The right column is the number of times each value appears in the sequences, which is the number of respondents who reported each value.

In this dataset, there are 7953 respondents who report that they have 16 years of formal education, which probably means they completed college.

You can use the bracket operator to look up a value in a Pmf and get the corresponding count:

In [11]:

```
pmf_educ[16]
```

Usually when we make a PMF, we want to know the *fraction* of respondents with each value, rather than the counts. We can do that by setting `normalize=True`

; then we get a normalized PMF, that is, a PMF where the values in the second column add up to 1.

In [12]:

```
pmf_educ = Pmf.from_seq(educ, normalize=True)
pmf_educ.head()
```

Now if we use the bracket operator, the result is a fraction.

For example, the fraction of people with 12 years of education is a little more than 30%:

In [13]:

```
pmf_educ[12]
```

Each `Pmf`

value provides a `.bar()`

method that plots a PMF as a bar chart.

In [14]:

```
pmf_educ.bar(label='educ')
plt.xlabel('Years of education')
plt.ylabel('PMF')
plt.title('Distribution of years of education')
plt.legend();
```

In this figure, we can see that the most common value is 12 years, but there are also peaks at 14 and 16, which correspond to two and four years of college.

For this data, the PMF is probably a better choice than the histogram. The PMF shows all unique values, so we can see where the peaks are.

Because the histogram puts values into bins, it obscures some details. With this dataset, and the default number of bins, we couldn't see the peaks at 14 and 16 years.

PMFs have limitations, too, as we'll see. But first, let's get some practice with PMFs.

**Exercise:** Let's look at another column in this DataFrame, `year`

, which represents the year each respondent was interviewed.

Make an unnormalized PMF for `year`

and display the result.
How many respondents were interviewed in 2016?

In [15]:

```
# Solution goes here
```

**Exercise:** Now let's plot a PMF for the age of the respondents in the GSS dataset. The column `age`

contains respondents' age in years.

Make a normalized PMF of `age`

and plot it as a bar chart.

In [16]:

```
# Solution goes here
```

Now we'll see another way to represent a distribution, the cumulative distribution function, or CDF.

CDFs are useful for some computations; they are also a great way to visualize and compare distributions.

A PMF tells you -- if you draw a random value from a distribution -- what's the chance of getting `x`

, for any given value of `x`

.

The CDF is similar; if you draw a random value from a distribution, it tells you the chance of getting a value less than or equal to `x`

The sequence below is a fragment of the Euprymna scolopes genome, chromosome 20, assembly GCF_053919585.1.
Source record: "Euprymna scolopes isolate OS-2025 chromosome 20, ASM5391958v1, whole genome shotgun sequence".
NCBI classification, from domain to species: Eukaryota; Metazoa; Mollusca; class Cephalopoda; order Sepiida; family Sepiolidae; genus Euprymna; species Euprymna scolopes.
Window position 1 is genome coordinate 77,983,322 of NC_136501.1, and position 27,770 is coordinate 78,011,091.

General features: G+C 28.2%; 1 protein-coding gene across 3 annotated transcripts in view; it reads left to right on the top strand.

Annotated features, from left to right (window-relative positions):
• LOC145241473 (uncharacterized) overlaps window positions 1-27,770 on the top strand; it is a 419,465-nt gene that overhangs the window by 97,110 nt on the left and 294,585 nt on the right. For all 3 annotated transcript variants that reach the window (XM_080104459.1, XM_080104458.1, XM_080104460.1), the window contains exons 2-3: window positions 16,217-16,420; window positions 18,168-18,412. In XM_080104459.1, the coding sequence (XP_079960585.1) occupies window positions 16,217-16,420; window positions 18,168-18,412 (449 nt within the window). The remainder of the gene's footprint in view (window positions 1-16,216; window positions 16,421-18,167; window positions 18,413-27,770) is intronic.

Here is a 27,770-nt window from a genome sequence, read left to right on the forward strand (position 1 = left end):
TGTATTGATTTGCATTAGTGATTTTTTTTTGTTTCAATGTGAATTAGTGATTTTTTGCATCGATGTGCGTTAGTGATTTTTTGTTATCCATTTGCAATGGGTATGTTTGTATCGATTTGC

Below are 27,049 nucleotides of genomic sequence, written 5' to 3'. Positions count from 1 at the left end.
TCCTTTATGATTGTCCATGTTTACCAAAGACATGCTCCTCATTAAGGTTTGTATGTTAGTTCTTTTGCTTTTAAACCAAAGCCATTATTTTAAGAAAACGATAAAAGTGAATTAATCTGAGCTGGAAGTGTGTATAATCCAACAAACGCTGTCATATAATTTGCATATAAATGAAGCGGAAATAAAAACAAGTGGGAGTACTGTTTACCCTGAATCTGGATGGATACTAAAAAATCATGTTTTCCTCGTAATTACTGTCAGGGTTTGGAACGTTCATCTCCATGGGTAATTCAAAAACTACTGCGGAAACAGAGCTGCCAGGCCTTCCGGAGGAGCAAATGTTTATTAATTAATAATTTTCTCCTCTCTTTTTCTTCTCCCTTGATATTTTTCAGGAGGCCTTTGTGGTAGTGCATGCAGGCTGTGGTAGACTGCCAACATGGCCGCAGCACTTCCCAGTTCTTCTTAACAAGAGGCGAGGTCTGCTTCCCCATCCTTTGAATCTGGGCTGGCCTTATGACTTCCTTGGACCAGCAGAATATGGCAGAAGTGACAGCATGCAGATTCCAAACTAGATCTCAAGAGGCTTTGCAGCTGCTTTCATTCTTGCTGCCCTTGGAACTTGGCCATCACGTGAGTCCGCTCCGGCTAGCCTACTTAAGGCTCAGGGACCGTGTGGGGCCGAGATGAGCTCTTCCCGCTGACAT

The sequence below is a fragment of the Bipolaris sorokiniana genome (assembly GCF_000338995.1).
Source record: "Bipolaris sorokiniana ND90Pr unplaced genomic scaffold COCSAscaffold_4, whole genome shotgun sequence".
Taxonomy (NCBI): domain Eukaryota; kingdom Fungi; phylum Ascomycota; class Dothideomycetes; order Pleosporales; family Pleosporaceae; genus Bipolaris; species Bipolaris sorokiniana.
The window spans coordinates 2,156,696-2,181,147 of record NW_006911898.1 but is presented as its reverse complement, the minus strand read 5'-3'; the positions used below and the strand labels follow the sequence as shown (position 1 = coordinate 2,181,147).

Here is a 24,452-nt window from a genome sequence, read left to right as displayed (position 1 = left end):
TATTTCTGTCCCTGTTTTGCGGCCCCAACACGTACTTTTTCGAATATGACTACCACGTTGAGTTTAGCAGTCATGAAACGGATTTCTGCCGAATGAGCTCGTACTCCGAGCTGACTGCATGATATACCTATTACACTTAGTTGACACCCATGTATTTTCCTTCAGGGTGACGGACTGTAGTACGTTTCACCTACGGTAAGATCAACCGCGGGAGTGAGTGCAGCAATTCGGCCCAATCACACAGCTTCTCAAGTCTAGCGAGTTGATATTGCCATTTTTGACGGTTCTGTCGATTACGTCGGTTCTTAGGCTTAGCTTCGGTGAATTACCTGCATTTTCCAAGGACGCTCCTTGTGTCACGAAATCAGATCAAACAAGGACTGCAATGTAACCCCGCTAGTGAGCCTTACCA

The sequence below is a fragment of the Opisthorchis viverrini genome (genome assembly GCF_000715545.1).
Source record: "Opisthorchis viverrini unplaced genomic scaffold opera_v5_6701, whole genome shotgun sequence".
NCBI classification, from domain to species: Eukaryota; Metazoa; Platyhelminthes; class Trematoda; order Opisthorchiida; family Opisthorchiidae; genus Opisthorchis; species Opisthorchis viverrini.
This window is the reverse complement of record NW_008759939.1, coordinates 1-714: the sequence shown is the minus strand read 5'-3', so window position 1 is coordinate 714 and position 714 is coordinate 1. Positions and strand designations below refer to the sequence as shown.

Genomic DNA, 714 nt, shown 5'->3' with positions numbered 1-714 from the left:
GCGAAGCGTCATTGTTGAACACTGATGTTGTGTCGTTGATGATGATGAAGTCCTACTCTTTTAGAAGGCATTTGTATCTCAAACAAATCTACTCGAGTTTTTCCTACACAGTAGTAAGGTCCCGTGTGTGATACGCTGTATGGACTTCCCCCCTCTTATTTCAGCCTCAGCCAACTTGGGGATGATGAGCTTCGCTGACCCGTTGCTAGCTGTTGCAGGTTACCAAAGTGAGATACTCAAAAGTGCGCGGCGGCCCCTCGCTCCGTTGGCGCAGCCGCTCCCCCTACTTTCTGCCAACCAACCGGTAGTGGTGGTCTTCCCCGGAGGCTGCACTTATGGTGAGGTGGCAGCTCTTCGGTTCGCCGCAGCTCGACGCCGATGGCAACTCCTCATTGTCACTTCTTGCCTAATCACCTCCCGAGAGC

.

As an small example, suppose the distribution only has 5 elements: 1, 2, 2, 3, and 5. The following table shows the PMF:

```
Value Probability
1 1/5
2 2/5
3 1/5
5 1/5
```

The PMF says that the probability of value 1 is 1/5; the probability of value 2 is 2/5, and the probabilities for 3 and 5 are 1/5.

The CDF is the cumulative sum of the probabilities from the PMF, shown in the following table:

```
Value Cumulative
Probability
1 1/5
2 3/5
3 4/5
5 5/5
```

The CDF of 2 is three fifths, because three out of 5 values in the distribution are less than or equal to 2.

The CDF of 5 is 1, or 100%, because all of the values in the distribution are less than or equal to 5.

The `empiricaldist`

library provides a `Cdf`

type which is similar to the `Pmf`

type we've seen, and we can import it the same way.

In [17]:

```
from empiricaldist import Cdf
```

`Cdf`

provides a function called `from_seq`

that takes any kind of sequence and returns a new `Cdf`

value.

The following example computes the CDF of ages for respondents in the General Social Survey.

In [18]:

```
cdf_age = Cdf.from_seq(gss['age'])
```

The result is a `Cdf`

value we assign to `cdf_age`

.

`cdf_age`

has a method called `plot`

that plots the CDF as a line. Here's what it looks like.

In [19]:

```
cdf_age.plot()
plt.xlabel('Age (years)')
plt.ylabel('CDF')
plt.title('Distribution of age');
```

The `x`

axis is the ages, from 18 to 89. The `y`

axis is the cumulative probabilities, from 0 to 1.

`cdf_age`

can be used as a function, so if you give it an age, it returns the corresponding probability (in a NumPy array).

In [20]:

```
q = 51
p = cdf_age(q)
p
```

`q`

stands for "quantity", which is what we are looking up. `p`

stands for probability, which is the result.

In this example, the quantity is age 51, and the corresponding probability is `p`

, which is 0.66.

That means that about 66% of the respondents are 51 years old or younger.

The arrow in the following figure shows how you could read this value from the CDF, at least approximately.

The CDF is an invertible function, which means that if you have a probability, `p`

, you can look up the corresponding quantity, `q`

.

Here's how:

In [21]:

```
p = 0.25
q = cdf_age.inverse(p)
q
```

`cdf_age`

has a method called `inverse`

that computes the inverse of the cumulative distribution function.

In this example, we look up the probability 0.25, which returns 30.